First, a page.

I am strongly considering getting a standard graphic for "debt" given how many entries on the subject have been popping up lately. The latest is on the wonderful Conglomerate Blog which points us to a Wall Street Journal article (subscription required) on the topic of debt laden IPOs. Gordon Smith over at Conglomerate hits it right on the head, I believe, with this analysis:
Is debt a bad thing? We are still having the same debate about debt that was raging in the late 1980s: debt-as-burden v. debt-as-discipline. This is a silly debate in the abstract because getting the right amount of debt is the trick. Easier said than done.
Indeed. Find some balance.
The Journal makes a point of singling out Sealy, a transaction I touched on earlier, making reference to their debt warning paragraphs in their S-1/A and 424(b)(4) filing. Here's the passage they used:
Our ability to successfully operate our business is subject to certain risks, including those that are generally associated with operating in the bedding industry. For example,
- ...our level of indebtedness (approximately $961.8 million as of November 27, 2005) may adversely affect our ability to generate cash flow, pay dividends on our common stock, remain in compliance with debt covenants, make payments on our indebtedness and operate our business.
Setting aside for a moment the very obvious (at least for Going Private readers) question that pops into the mind, "How is massive debt generally associated with the bedding industry'?" one has to assume that "sophisticated investors" who bought into the IPO knew what they were getting into. They should have had no problem reading the "Use of Proceeds" section anyhow:
Of the approximately $294.2 million of net proceeds we expect to receive from this offering, we intend to use approximately $86.7 million to redeem the outstanding principal amount of our PIK notes and pay a related redemption premium thereon, approximately $54.3 million to redeem a portion of the outstanding principal amount of our 2014 notes and pay accrued interest and a related redemption premium thereon, approximately $125.0 million to pay a special dividend to our existing stockholders, approximately $17.2 million to pay a transaction-related bonus to members of management and $11.0 million to KKR in order to terminate our future obligations under our management services agreement. We will not receive any proceeds from the sale of shares of our common stock by the selling stockholders, including pursuant to the underwriters' option to purchase additional shares.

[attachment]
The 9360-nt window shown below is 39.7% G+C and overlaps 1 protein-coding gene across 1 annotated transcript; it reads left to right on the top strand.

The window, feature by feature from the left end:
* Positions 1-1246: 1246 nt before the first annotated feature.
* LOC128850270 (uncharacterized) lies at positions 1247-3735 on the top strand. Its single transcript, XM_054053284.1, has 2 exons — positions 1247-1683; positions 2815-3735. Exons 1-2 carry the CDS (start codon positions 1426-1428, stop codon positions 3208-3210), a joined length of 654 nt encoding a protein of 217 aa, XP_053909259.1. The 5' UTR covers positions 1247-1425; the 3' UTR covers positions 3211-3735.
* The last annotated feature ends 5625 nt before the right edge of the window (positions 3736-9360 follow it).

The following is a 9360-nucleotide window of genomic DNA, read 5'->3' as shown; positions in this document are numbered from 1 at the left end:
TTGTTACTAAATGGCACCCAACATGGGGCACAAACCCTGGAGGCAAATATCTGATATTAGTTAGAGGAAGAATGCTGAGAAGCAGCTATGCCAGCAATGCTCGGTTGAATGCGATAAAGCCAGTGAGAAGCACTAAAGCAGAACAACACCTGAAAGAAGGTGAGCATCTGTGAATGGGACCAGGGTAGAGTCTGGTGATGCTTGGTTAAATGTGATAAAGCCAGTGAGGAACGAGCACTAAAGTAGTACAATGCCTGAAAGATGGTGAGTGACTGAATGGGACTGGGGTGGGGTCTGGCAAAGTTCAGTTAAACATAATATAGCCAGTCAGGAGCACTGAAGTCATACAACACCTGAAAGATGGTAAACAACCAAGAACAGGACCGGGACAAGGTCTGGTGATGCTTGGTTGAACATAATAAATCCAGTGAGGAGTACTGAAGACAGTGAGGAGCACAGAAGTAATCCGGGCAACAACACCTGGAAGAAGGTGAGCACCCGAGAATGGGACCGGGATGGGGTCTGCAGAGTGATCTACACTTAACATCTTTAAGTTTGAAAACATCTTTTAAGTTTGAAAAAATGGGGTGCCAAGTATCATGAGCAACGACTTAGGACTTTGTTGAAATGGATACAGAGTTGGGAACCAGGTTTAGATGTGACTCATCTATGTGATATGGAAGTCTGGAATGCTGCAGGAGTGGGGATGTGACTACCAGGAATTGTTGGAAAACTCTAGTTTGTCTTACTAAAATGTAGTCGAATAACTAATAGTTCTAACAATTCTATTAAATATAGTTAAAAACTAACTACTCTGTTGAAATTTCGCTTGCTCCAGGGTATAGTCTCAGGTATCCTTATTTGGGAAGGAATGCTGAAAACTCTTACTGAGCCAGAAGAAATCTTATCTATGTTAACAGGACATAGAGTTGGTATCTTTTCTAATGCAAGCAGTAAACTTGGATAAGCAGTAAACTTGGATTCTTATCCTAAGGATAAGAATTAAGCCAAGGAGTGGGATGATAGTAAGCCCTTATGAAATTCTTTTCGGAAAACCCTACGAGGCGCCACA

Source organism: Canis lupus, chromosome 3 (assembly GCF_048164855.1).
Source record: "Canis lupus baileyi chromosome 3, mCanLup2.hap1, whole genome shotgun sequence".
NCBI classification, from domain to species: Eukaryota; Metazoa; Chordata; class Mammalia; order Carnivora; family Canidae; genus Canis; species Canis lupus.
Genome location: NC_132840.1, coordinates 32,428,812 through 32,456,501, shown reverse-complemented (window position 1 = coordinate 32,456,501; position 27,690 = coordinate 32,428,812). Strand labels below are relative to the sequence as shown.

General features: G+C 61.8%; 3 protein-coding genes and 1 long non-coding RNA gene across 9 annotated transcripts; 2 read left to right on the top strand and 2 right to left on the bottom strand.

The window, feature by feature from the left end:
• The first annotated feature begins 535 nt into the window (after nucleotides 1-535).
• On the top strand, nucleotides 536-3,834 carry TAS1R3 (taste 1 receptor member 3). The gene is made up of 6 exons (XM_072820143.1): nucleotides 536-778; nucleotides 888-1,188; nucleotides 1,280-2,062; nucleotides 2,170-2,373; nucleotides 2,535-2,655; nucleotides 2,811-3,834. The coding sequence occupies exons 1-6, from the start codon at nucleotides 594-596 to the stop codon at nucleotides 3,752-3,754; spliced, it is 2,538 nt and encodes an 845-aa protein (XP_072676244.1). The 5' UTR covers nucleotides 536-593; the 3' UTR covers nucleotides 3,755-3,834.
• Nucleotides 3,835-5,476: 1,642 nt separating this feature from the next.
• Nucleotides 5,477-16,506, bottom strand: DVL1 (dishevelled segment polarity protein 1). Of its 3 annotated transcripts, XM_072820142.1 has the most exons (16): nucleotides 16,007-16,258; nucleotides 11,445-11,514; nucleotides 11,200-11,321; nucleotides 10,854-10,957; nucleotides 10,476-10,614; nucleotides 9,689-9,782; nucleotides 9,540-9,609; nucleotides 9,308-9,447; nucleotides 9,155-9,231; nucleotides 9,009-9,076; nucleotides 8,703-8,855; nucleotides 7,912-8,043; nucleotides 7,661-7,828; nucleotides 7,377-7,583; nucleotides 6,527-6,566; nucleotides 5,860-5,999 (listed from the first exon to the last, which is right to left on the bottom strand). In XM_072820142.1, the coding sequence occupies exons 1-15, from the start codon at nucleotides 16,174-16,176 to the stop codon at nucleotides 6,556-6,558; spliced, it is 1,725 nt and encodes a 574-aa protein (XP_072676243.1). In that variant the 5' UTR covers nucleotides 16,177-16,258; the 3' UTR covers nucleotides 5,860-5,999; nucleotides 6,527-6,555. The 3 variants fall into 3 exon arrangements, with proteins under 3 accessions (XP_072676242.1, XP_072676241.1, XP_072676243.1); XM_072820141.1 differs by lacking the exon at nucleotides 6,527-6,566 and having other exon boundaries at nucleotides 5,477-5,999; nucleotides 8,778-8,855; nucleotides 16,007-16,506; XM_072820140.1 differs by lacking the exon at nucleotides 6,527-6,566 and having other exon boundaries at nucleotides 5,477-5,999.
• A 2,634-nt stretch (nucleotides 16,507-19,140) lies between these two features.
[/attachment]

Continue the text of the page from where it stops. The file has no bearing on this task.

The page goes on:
If that's the case, then they are all betting on growth to fund their gains. They certainly aren't buying much today and, therefore, it is the continued deleveraging that will, in theory, allow the new shareholders to see some gains. Conglomerate takes John Coyle, the JP Morgan guru quoted in the Journal article, to task for his inelegant description of this:
"As a company deleverages, it adds to its earnings capacity. So in a way, investors in these IPOs know there is some future earnings growth that is already in the bag -- as the leverage comes down, earnings will go up."
Maybe I am quibbling about semantics here, but deleveraging does not add to what I consider "earnings capacity." There is a reason it is called Earnings Before Interest Taxes Depreciation and Amortization. Deleveraging simply reduces interest expense. Sheesh, even Paulie "gives the true picture of a company’s profitability" Walnuts knows that. Of course, all that debt pulls out a lot of cushioning should the market go south. This is part of the mindset that contributes to the wrong headed impression that financial structuring of this kind alone improves the fundamentals of a firm. And how's that been working for investors today who bought in at $16-17? Well, let's just take a look:
And should we be surprised that someone who should know better from JP Morgan would be babbling on so? Perhaps something in the prospectus will give us a hint?